Entry page & reverse proxy for all your docker-compose projects. 🐳
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A dashboard and reverse proxy for your docker-compose projects. It does not require any dependencies but Docker and docker-compose.



This program shows all docker-compose projects that are running on a handy overview page. It has a built-in reverse-proxy, so that any container's exposed port are accessible as 'container.compose-project.docker'. In order to be able to resolve 'anything.docker' to localhost, this tool also ships a tiny tiny DNS server.

As a result, you'll be able to access your docker-compose projects as 'container.compose-project.docker', and the traffic will automatically be forwarded to the corresponding port, even as you fire up and shut down new docker-compose projects.


You need to have superuser privileges on your computer.


We assume you have Docker and docker-compose already installed.

But for resolving *.docker to localhost (i.e. or ::1), changes to your host configuration are required.


Install reception:

git clone https://github.com/ninech/reception.git

Proceed according to your linux configuration:

Ubuntu 16.04/18.04

Instead of .docker as TLD it's the easiest to just use .localhost because that's already built-in in the systemd-resolver.service.

Now run reception:

sudo reception -tld localhost

Or install reception as systemd service:

sudo make install

Now try to go to http://reception.localhost.

Local dnsmasq resolver

If you use dnsmasq as your local resolver, add this line to your dnsmasq config:


It tells dnsmasq to resolve *.docker with the dnsserver listening at (which will be reception). Then restart dnsmasq:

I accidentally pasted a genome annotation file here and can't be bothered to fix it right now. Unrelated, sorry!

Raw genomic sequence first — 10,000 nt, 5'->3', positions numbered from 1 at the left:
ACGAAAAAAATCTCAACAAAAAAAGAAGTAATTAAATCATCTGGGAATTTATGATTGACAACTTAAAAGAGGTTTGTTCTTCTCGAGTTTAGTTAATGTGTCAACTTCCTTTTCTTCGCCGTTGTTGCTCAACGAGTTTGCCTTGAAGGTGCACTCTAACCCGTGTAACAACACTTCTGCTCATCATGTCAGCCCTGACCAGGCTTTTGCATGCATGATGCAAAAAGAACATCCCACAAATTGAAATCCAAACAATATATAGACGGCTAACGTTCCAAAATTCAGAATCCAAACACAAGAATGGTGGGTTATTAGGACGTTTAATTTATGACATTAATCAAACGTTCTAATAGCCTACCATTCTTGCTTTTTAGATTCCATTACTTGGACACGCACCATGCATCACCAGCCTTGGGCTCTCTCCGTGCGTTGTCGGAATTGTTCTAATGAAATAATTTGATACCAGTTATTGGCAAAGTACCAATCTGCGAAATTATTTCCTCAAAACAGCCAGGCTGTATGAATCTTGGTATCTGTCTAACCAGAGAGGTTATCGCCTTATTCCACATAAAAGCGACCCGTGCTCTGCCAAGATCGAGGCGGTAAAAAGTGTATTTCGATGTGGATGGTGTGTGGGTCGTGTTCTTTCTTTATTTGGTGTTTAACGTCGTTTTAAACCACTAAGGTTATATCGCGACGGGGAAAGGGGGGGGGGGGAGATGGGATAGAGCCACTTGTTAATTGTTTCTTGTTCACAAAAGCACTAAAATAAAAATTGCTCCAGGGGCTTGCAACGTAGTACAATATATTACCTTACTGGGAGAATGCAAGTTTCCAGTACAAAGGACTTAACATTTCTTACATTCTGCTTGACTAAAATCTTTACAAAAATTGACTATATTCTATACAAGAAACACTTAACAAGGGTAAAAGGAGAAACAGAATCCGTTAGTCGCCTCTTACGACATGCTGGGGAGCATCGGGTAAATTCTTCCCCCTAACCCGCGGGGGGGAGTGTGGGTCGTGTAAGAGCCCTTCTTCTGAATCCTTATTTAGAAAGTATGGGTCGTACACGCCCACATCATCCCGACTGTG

service dnsmasq restart

And now run reception:

sudo reception

You should be able to http://reception.docker now.

Non-systemd linux

Check the content of /etc/hosts. If it doesn't contain any nameservers pointing to, or ::1, then this way of installation should work for you:

sudo -i
mkdir /etc/resolver
echo "nameserver ::1" > /etc/resolver/docker
echo "nameserver" >> /etc/resolver/docker

Now run reception:

sudo reception

Finally, try to go to http://reception.docker.


Install reception using homebrew:

brew tap ninech/reception
brew install ninech/reception/reception

Next you need to register reception as the resolver for the docker TLD. Run the following on your command-line

sudo -s
mkdir /etc/resolver
echo "nameserver ::1" > /etc/resolver/docker
echo "nameserver" >> /etc/resolver/docker

At last, start the service:

sudo brew services start ninech/reception/reception

Now try to go to http://reception.docker.




reception is customizable to some extend. See reception -h for a complete list of configuration parameters.

$ reception -h
(c) 2017 Nine Internet Solutions AG
Usage of reception:
  -dns.address string
    	Defines on which address and port the HTTP daemon listens. (default "localhost:53")
  -docker.endpoint string
    	How reception talks to Docker. (default "unix:///var/run/docker.sock")
  -http.address string